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New Zealand systems influences Lancashire dairy farmer's business

They may be farming in the heart of Lancashire, but the Verity’s family farm demonstrates a strong New Zealand influence as grassland management captures the limelight. Neil Ryder visits the award winning dairy unit.

The Verity family, from left to right: Mark, Kathleen, Stuart and Sarah, with their children
The Verity family, from left to right: Mark, Kathleen, Stuart and Sarah, with their children
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How has one Lancashire farm been influenced by New Zealand's dairy systems? #dairy

In many ways Radholme Laund Farm would make a near perfect upland sheep unit, with land running up to 305 metres (1,000ft) above sea level and some steep slopes descending down to a river valley.


But in actual fact, the farm, near Whitewell, Lancashire, is home to a successful specialist 350-cow dairy unit run by the Verity family.


Mark Verity, who farms in partnership with his parents, Stuart and Kathleen, was named as the Dairy Innovator of the Year in last year’s British Farming Awards, co-organised by Farmers Guardian.


He says: “Winning the 2015 British Farming Award for Dairy Innovator of the Year just gave everyone in the farm team a real buzz factor and showed that their hard work had been noted.


On the subject of innovation, the farm was host to a recent RABDF open day where optimising grass use for profit was at the forefront of discussion.


It is clear the family’s success is based on attention to detail in the measurements and record-keeping of their farming business.


Stuart Verity took over the tenancy of the 243-hectare (600-acre) Duchy of Lancaster farm in 1976.


Back then the farm was a mixed sheep and dairy unit but the family have since bought 40ha (100 acres) at Mitton, about seven miles from the home unit, which is used for silaging and youngstock grazing.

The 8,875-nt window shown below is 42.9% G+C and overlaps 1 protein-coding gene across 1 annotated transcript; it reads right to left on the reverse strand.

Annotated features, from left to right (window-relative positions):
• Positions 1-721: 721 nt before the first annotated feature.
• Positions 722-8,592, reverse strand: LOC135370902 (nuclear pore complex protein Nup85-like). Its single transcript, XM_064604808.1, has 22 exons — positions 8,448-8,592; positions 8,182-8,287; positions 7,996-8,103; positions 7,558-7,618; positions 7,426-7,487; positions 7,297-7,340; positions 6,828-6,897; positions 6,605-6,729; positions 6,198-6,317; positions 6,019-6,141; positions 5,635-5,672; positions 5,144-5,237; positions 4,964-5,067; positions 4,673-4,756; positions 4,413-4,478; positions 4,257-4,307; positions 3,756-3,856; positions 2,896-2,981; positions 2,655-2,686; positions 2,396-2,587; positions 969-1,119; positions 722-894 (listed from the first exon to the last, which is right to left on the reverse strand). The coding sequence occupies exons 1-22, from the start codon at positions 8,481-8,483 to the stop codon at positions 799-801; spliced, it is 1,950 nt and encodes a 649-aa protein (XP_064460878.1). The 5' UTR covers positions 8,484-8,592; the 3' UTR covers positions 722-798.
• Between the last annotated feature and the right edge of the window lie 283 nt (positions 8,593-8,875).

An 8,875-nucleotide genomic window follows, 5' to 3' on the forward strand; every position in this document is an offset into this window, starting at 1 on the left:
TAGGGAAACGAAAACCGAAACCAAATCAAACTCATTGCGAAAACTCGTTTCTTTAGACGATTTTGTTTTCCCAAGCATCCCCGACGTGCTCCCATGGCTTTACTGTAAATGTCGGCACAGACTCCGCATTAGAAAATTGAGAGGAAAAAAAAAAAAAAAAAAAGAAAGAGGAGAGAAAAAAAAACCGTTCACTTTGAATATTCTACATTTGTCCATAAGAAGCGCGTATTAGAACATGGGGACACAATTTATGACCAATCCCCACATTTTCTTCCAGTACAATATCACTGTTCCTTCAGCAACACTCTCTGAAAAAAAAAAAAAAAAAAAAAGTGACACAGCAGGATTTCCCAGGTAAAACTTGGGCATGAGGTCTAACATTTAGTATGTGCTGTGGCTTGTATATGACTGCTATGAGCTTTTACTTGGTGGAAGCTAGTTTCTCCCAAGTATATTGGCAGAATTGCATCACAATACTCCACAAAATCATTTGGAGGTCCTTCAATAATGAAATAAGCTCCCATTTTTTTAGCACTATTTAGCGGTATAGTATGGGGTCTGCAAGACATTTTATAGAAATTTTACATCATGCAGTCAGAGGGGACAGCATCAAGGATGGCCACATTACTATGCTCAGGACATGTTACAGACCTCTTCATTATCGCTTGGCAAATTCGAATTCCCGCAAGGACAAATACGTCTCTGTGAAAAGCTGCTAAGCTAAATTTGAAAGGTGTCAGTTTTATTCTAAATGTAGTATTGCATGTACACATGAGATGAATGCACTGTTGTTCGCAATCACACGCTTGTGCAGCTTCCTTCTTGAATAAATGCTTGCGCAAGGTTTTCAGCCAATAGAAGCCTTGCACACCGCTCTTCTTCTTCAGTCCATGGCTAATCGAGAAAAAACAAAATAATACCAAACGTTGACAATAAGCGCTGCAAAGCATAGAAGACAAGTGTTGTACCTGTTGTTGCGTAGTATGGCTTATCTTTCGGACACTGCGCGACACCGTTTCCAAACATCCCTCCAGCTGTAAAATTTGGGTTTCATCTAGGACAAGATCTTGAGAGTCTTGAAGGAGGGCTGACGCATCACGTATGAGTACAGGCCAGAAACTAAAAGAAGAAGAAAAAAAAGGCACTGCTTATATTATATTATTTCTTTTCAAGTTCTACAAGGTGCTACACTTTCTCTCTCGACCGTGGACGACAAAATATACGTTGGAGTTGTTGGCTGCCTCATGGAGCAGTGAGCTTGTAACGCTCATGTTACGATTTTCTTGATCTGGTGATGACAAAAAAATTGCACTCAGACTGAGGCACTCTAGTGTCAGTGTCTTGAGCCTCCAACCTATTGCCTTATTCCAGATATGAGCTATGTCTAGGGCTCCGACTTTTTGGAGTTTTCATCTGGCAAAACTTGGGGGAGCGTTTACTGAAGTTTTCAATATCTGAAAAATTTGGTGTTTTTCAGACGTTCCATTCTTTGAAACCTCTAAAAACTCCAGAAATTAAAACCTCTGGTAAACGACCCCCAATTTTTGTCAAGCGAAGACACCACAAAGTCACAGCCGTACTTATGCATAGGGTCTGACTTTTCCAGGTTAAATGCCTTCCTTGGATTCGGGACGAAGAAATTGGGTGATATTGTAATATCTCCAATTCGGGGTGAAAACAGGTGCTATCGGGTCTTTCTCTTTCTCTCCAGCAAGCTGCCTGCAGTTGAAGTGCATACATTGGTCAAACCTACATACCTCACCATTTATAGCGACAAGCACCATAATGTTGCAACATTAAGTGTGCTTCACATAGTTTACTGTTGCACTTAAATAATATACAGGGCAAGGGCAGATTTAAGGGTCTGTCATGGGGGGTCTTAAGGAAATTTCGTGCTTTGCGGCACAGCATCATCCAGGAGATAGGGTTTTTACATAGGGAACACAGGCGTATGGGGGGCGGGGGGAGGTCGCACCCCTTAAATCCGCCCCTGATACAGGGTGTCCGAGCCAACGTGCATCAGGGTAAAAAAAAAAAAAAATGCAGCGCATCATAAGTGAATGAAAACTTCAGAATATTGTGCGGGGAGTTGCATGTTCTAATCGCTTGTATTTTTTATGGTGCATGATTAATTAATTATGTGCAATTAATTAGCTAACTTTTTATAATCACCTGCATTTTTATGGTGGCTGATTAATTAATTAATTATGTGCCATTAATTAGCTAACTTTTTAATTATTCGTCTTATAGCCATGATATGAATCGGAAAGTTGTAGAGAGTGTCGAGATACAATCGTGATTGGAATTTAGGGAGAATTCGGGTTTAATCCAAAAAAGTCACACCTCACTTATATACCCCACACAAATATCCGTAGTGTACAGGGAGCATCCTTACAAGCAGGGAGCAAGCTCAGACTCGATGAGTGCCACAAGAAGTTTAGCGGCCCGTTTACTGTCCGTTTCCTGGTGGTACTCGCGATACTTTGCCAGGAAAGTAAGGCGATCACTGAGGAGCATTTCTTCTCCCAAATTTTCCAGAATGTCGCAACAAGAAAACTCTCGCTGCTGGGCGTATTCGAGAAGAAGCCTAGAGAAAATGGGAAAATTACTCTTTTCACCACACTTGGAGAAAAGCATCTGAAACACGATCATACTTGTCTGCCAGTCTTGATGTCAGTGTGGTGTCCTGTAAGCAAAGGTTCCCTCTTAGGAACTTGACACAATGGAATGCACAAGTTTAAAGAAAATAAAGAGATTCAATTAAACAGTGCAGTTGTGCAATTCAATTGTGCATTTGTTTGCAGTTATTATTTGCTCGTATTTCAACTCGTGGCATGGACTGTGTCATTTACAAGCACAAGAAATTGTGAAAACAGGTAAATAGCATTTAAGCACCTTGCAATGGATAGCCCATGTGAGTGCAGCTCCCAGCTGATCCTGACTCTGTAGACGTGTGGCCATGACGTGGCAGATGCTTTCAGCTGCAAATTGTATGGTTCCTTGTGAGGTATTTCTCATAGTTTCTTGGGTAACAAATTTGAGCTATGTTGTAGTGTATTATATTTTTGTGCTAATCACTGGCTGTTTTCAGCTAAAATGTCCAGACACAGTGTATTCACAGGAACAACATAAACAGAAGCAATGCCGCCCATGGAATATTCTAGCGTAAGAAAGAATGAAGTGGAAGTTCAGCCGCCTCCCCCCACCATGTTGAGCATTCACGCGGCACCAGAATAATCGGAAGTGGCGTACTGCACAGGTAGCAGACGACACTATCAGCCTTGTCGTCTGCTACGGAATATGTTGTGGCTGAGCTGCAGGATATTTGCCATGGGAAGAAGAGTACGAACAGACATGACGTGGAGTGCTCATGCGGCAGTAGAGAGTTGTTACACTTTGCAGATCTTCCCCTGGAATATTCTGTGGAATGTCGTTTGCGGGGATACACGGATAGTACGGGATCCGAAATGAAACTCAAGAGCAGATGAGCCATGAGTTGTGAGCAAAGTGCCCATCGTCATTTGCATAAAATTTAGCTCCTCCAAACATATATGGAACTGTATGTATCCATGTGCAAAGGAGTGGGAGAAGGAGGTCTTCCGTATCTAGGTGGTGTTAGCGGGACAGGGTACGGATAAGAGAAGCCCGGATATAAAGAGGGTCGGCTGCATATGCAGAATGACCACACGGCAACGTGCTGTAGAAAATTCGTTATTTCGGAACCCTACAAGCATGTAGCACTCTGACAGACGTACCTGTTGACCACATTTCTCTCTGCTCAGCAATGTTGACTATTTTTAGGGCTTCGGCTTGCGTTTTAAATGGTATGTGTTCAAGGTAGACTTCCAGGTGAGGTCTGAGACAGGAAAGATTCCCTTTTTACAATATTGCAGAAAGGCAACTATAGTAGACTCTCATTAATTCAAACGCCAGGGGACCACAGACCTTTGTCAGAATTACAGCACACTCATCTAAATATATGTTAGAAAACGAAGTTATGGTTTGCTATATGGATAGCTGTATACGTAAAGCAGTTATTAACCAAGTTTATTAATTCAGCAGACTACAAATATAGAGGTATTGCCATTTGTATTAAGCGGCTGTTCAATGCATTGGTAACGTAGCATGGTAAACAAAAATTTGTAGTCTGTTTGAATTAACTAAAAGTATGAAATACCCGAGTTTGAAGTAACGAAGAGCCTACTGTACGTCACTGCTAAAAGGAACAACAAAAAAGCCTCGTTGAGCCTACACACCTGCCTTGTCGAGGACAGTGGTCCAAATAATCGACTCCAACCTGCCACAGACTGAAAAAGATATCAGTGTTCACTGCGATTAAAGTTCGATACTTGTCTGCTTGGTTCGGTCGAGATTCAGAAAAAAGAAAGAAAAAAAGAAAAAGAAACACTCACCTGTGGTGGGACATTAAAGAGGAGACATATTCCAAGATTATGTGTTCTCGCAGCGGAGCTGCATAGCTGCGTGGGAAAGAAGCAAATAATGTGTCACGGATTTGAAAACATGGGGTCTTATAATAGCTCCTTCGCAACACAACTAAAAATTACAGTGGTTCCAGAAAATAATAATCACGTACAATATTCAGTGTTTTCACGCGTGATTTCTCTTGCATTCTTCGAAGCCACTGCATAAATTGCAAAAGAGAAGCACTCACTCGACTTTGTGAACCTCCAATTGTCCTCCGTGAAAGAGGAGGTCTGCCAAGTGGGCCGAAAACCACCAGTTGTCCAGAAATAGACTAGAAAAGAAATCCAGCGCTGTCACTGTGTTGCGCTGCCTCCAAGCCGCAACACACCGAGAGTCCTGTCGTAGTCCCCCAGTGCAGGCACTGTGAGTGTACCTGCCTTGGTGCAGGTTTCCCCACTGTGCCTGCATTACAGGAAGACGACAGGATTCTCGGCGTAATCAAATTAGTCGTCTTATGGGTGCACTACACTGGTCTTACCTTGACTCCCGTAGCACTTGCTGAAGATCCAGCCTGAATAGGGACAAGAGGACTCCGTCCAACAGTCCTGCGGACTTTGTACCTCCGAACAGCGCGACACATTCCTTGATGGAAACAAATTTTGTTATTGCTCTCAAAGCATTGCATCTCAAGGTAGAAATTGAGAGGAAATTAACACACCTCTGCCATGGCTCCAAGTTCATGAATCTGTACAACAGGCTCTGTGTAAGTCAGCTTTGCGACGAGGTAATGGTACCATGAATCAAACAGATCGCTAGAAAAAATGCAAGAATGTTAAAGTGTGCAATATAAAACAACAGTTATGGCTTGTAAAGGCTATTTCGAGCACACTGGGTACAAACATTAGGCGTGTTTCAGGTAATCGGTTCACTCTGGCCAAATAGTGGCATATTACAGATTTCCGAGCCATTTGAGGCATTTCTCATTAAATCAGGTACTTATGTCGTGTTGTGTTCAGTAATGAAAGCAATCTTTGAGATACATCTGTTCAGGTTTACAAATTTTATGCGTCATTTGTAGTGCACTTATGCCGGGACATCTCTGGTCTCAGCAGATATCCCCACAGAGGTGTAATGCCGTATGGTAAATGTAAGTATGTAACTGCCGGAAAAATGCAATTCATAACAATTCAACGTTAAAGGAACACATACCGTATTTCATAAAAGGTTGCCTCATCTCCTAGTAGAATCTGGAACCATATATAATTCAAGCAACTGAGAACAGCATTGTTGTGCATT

After Mark finished college he spent three months in New Zealand in 1998 before becoming a full partner in the business in 2010.


The herd is autumn-calved and grazed on a rotational system designed to optimise grass usage

The herd is autumn-calved and grazed on a rotational system designed to optimise grass usage

New Zealand

Farm facts

  • Radlaund Farm, Whitewell, Lancashire, is a 243-hectare (600-acre) holding on the Duchy of Lancaster estate
  • A further 40ha (100 acres) have been rented locally for youngstock and silageing
  • The 350-cow dairy unit comprises 75 per cent Holstein and 25 per cent cross-bred animals
  • Grassland-based system
  • Supplying Arla AMBA, the herd is averaging 8,200 litres at 4.3 per cent fat and 3.35 per cent protein
  • Autumn calving system
  • Weighing unit with calves and heifers introduced to measure progress


The farm’s grassland management at Radholme Laund has been heavily influenced by New Zealand systems, though carefully adapted to suit their land and soil.


The dairy herd of 350 cows is made up of 75 per cent Holstein and 25 per cent cross-bred animals.


The latter are a three-way cross using Jersey bulls on a Holstein, Swedish Red on the Jersey cross Holstein and then finally back to a Holstein, maximising the hybrid vigour.


“Our Holsteins are not the extreme type as they simply would not cope with the weather conditions on this farm,” explains Mark.


“They would probably blow over or have a heart attack up here. We are gradually increasing the numbers of cross-bred animals in the herd as we believe the milk market will increasingly focus on fat and protein.


“Jersey blood was also chosen as they are easier calving on maiden heifers, were smaller and better on their feet.


“The Swedish Red was introduced as a good third cross as they fit well into our grazing system, giving us good yields with high levels of fats and proteins, with the additional advantage of the breed being able to walk the long distances required on our grazing model.”


Supplying Arla AMBA, the herd is averaging 8,200 litres at 4.3 per cent fat and 3.35 per cent protein, with cell count of 107 and a bactoscan of 16.


“This farm is not suited to spring calving because it’s just too wet for an early turnout in spring and would risk damaging our swards,” adds Mark.


Instead, he manages an autumn calving system starting from September, typically through to January 10, although their aim is always to try and finish before the end of December.


This year he expects to calve 225 cows in September and another 90 in October.


“This has been made possible by our AI and breeding technician, Simon Redcliffe, who serves all the cows and has the 125 heifers synchronised over two days,” he says.


All herd replacements are home-bred and the system is heavily reliant on heifers calving down at two years of age.


“Failure to do this means calving at three years and the unacceptable additional costs this involves.”


Soil compaction tester